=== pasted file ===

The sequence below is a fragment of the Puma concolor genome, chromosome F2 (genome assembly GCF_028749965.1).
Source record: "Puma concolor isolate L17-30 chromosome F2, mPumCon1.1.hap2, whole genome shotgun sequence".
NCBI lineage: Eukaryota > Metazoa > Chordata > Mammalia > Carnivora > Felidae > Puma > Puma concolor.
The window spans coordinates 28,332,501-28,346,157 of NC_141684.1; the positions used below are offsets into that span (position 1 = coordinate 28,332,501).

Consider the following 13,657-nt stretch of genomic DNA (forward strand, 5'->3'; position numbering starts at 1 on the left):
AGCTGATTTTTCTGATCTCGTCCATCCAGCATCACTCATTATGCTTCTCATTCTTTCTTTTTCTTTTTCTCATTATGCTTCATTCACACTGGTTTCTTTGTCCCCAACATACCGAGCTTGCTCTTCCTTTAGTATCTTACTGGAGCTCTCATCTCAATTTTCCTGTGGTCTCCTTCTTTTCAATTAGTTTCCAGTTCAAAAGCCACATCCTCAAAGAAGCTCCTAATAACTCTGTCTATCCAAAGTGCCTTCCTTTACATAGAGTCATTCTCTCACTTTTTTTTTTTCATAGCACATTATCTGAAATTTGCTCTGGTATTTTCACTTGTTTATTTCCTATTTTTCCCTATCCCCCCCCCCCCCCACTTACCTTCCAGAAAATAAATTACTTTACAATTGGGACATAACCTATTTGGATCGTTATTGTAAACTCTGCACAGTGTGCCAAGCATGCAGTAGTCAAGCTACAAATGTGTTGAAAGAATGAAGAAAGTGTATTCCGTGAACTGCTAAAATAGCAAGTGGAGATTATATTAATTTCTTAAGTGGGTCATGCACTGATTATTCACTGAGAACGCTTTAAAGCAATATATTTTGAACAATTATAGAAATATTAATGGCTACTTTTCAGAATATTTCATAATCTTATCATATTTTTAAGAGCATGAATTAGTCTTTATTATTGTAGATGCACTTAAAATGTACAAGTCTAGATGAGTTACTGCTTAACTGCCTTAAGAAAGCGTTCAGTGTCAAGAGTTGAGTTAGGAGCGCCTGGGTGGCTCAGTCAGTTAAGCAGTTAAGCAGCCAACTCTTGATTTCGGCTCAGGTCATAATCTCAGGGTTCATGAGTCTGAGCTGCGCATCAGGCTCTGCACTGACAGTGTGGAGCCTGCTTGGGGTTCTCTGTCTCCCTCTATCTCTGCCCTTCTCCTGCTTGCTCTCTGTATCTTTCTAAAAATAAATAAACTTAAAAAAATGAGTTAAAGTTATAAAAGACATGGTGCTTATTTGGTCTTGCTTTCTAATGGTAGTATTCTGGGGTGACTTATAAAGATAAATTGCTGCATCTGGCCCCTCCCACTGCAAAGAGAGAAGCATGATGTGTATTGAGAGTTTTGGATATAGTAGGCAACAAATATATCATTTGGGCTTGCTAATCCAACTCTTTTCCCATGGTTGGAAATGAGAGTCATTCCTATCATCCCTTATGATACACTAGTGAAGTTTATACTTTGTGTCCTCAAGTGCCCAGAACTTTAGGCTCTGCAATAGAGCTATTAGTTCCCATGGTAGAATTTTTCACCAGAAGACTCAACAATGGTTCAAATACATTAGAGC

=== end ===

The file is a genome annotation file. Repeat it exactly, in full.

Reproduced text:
The sequence below is a fragment of the Puma concolor genome, chromosome F2 (genome assembly GCF_028749965.1).
Source record: "Puma concolor isolate L17-30 chromosome F2, mPumCon1.1.hap2, whole genome shotgun sequence".
NCBI lineage: Eukaryota > Metazoa > Chordata > Mammalia > Carnivora > Felidae > Puma > Puma concolor.
The window spans coordinates 28,332,501-28,346,157 of NC_141684.1; the positions used below are offsets into that span (position 1 = coordinate 28,332,501).

Consider the following 13,657-nt stretch of genomic DNA (forward strand, 5'->3'; position numbering starts at 1 on the left):
AGCTGATTTTTCTGATCTCGTCCATCCAGCATCACTCATTATGCTTCTCATTCTTTCTTTTTCTTTTTCTCATTATGCTTCATTCACACTGGTTTCTTTGTCCCCAACATACCGAGCTTGCTCTTCCTTTAGTATCTTACTGGAGCTCTCATCTCAATTTTCCTGTGGTCTCCTTCTTTTCAATTAGTTTCCAGTTCAAAAGCCACATCCTCAAAGAAGCTCCTAATAACTCTGTCTATCCAAAGTGCCTTCCTTTACATAGAGTCATTCTCTCACTTTTTTTTTTTCATAGCACATTATCTGAAATTTGCTCTGGTATTTTCACTTGTTTATTTCCTATTTTTCCCTATCCCCCCCCCCCCCCACTTACCTTCCAGAAAATAAATTACTTTACAATTGGGACATAACCTATTTGGATCGTTATTGTAAACTCTGCACAGTGTGCCAAGCATGCAGTAGTCAAGCTACAAATGTGTTGAAAGAATGAAGAAAGTGTATTCCGTGAACTGCTAAAATAGCAAGTGGAGATTATATTAATTTCTTAAGTGGGTCATGCACTGATTATTCACTGAGAACGCTTTAAAGCAATATATTTTGAACAATTATAGAAATATTAATGGCTACTTTTCAGAATATTTCATAATCTTATCATATTTTTAAGAGCATGAATTAGTCTTTATTATTGTAGATGCACTTAAAATGTACAAGTCTAGATGAGTTACTGCTTAACTGCCTTAAGAAAGCGTTCAGTGTCAAGAGTTGAGTTAGGAGCGCCTGGGTGGCTCAGTCAGTTAAGCAGTTAAGCAGCCAACTCTTGATTTCGGCTCAGGTCATAATCTCAGGGTTCATGAGTCTGAGCTGCGCATCAGGCTCTGCACTGACAGTGTGGAGCCTGCTTGGGGTTCTCTGTCTCCCTCTATCTCTGCCCTTCTCCTGCTTGCTCTCTGTATCTTTCTAAAAATAAATAAACTTAAAAAAATGAGTTAAAGTTATAAAAGACATGGTGCTTATTTGGTCTTGCTTTCTAATGGTAGTATTCTGGGGTGACTTATAAAGATAAATTGCTGCATCTGGCCCCTCCCACTGCAAAGAGAGAAGCATGATGTGTATTGAGAGTTTTGGATATAGTAGGCAACAAATATATCATTTGGGCTTGCTAATCCAACTCTTTTCCCATGGTTGGAAATGAGAGTCATTCCTATCATCCCTTATGATACACTAGTGAAGTTTATACTTTGTGTCCTCAAGTGCCCAGAACTTTAGGCTCTGCAATAGAGCTATTAGTTCCCATGGTAGAATTTTTCACCAGAAGACTCAACAATGGTTCAAATACATTAGAGC